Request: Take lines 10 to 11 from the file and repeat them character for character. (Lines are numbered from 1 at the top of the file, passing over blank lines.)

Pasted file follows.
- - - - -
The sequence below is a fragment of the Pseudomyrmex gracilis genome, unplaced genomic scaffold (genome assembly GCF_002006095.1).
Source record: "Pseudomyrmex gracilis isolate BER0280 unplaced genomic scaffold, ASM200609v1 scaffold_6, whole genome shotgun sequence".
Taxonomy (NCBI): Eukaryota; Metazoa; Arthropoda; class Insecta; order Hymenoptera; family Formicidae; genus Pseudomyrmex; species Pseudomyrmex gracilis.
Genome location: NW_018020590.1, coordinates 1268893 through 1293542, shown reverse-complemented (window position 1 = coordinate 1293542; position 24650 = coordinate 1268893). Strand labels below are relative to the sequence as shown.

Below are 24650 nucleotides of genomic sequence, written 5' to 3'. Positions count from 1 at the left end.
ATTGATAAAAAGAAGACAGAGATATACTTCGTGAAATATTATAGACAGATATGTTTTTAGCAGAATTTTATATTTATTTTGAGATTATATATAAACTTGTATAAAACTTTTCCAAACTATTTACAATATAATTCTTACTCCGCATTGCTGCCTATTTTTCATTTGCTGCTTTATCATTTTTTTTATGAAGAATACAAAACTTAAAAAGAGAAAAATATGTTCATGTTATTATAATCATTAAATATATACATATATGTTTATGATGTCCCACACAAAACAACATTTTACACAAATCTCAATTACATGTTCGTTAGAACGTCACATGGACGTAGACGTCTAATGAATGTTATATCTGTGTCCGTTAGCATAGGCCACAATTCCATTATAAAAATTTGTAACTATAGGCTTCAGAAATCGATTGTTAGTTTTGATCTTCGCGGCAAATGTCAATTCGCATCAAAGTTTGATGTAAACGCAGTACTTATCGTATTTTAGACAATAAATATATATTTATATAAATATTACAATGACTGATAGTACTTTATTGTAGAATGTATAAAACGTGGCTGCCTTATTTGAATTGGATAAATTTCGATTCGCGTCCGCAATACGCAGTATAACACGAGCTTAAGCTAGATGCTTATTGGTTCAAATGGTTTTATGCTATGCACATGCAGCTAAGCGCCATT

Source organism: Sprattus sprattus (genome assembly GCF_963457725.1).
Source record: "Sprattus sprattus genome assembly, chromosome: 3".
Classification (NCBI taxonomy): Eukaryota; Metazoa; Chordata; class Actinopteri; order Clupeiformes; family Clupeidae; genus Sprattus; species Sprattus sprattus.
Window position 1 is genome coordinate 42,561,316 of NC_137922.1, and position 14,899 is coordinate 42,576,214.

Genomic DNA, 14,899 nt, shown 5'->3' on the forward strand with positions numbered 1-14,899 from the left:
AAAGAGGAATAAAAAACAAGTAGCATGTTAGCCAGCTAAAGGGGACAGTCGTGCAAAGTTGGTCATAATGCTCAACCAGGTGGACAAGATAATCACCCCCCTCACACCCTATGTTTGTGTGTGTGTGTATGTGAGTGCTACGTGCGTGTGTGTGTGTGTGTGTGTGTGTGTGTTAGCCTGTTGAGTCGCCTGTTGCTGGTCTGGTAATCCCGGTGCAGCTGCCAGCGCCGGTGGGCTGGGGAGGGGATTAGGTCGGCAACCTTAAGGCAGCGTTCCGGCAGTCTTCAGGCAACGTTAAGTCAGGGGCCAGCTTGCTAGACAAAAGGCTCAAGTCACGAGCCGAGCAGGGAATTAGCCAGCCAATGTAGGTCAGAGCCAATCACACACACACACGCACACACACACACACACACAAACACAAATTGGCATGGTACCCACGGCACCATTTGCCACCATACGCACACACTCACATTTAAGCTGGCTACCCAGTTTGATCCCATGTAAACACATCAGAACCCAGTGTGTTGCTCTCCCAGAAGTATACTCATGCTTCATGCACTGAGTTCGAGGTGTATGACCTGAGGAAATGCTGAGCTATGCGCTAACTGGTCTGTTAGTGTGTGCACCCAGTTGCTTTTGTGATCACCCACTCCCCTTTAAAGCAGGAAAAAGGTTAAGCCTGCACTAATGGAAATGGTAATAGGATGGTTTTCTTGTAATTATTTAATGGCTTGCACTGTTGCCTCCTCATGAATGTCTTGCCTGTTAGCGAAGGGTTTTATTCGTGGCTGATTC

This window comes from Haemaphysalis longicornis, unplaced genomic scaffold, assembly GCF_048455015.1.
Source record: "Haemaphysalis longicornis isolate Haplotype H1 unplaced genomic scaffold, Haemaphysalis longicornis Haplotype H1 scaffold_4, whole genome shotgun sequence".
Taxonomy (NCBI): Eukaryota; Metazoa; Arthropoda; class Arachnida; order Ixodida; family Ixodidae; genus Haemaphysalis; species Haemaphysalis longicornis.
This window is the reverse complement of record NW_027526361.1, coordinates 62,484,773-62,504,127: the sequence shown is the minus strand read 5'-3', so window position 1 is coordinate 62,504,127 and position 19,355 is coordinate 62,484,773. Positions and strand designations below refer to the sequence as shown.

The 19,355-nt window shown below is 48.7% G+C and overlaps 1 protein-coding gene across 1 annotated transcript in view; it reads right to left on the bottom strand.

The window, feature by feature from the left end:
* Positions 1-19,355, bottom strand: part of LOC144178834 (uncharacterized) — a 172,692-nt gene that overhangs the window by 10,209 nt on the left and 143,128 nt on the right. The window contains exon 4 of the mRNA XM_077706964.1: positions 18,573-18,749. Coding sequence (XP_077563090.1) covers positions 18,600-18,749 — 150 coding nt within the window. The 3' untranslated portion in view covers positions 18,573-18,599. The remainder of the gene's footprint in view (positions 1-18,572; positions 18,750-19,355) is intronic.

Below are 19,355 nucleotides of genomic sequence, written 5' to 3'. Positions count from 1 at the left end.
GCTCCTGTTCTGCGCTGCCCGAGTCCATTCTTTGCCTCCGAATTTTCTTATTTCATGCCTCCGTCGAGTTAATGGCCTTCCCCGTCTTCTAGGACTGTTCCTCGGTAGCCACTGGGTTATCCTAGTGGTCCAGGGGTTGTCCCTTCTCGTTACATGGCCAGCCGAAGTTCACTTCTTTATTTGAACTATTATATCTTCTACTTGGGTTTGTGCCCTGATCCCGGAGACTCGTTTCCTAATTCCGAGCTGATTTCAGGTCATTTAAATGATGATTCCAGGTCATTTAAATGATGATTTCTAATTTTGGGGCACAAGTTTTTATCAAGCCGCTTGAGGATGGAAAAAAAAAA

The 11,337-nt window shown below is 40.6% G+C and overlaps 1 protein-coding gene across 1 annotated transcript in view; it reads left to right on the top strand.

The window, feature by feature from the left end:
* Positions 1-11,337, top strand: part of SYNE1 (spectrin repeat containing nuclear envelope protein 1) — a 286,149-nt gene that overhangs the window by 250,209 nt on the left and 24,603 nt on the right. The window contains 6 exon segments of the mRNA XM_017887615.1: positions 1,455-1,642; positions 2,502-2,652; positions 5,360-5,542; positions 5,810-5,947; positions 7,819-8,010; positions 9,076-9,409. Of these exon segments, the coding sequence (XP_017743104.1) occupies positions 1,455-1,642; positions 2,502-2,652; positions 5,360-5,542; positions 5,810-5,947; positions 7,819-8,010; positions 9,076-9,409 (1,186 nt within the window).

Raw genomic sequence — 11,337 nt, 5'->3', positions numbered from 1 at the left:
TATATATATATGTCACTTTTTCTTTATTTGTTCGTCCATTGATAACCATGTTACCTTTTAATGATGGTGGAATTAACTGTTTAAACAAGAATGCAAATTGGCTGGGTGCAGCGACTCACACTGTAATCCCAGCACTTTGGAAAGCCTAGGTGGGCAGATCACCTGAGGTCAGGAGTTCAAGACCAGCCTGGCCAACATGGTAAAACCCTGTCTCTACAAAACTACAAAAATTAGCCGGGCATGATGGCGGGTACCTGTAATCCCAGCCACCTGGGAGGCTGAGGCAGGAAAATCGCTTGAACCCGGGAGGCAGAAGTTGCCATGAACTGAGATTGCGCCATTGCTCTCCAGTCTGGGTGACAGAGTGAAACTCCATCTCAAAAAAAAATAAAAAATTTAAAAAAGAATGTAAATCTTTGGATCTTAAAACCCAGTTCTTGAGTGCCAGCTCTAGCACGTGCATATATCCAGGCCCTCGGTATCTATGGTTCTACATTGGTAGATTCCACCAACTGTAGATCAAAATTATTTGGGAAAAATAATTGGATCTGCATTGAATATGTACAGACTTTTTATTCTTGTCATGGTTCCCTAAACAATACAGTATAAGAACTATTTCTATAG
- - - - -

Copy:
Window position 1 is genome coordinate 42,561,316 of NC_137922.1, and position 14,899 is coordinate 42,576,214.

Genomic DNA, 14,899 nt, shown 5'->3' on the forward strand with positions numbered 1-14,899 from the left: